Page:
Hacking Linux Exposed
Hacking Linux Exposed is a good read and a great introduction to computer security on the Linux platform. More than that, it is a great reference work for the more experienced systems administrator. As the authors fairly quickly jump to rather technical material and assume some knowledge of both networking and Linux systems, the book is not ideally suited for the complete Linux neophyte. However, I am of the firm opinion that for a freshman wanting to learn more, the book is perfectly suited as a guide to further reading.
I'm not overly sure I'd recommend the book as a general introduction for those completely new to computer security. For that I'd recommend a book like Hacking Exposed, which is a better all-around introduction to computer security. Don't let the two books' similarities in cover and title fool you. There are major differences between them. The problem with Hacking Exposed is that it's somewhat lacking in the department of Linux-specific solutions. Hacking Linux Exposed amends this. The two books should be considered complementary.
Hacking Linux Exposed is easy to read. The authors have done a very good job of providing an overview of security-related threats to the Linux platform and how best to avoid falling prey to them. As such, I greatly recommend the book to systems administrators and Linux users who want to learn more about how to secure their systems.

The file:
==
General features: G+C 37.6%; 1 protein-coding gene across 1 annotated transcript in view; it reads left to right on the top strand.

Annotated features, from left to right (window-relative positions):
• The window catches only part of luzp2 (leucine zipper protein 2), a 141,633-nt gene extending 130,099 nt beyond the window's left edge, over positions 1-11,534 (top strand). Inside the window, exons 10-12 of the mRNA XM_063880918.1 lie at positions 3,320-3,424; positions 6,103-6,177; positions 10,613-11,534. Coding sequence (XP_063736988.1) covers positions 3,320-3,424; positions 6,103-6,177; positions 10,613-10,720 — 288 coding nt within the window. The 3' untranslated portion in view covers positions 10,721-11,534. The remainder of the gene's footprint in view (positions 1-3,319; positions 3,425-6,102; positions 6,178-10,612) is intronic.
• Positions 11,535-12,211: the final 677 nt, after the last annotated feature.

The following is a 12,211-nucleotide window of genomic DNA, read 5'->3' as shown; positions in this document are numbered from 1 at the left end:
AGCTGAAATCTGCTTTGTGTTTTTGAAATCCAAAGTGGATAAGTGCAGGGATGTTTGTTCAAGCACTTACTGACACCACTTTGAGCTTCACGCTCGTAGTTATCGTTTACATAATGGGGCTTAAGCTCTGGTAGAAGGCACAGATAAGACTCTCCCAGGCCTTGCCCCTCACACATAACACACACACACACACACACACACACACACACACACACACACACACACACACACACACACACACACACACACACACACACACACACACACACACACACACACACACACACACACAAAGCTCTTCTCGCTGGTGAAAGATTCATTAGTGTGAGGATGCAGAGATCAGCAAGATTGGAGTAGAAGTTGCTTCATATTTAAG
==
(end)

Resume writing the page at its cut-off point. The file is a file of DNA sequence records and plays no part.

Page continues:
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Until recently, IBM’s Power Platform was looked upon as being the system that hosted IBM’s flavor of UNIX and proprietary operating system called IBM i. These servers often are found in medium-size businesses running ERP, CRM and financials for on-premise customers. By enabling the Power platform to run the Linux OS, IBM now has positioned Power to be the platform of choice for those already running Linux that are facing scalability issues, especially customers looking at analytics, big data or cloud computing.
￼Running Linux on IBM’s Power hardware offers some obvious benefits, including improved processing speed and memory bandwidth, inherent security, and simpler deployment and management. But if you look beyond the impressive architecture, you’ll also find an open ecosystem that has given rise to a strong, innovative community, as well as an inventory of system and network management applications that really help leverage the benefits offered by running Linux on Power.Get the Guide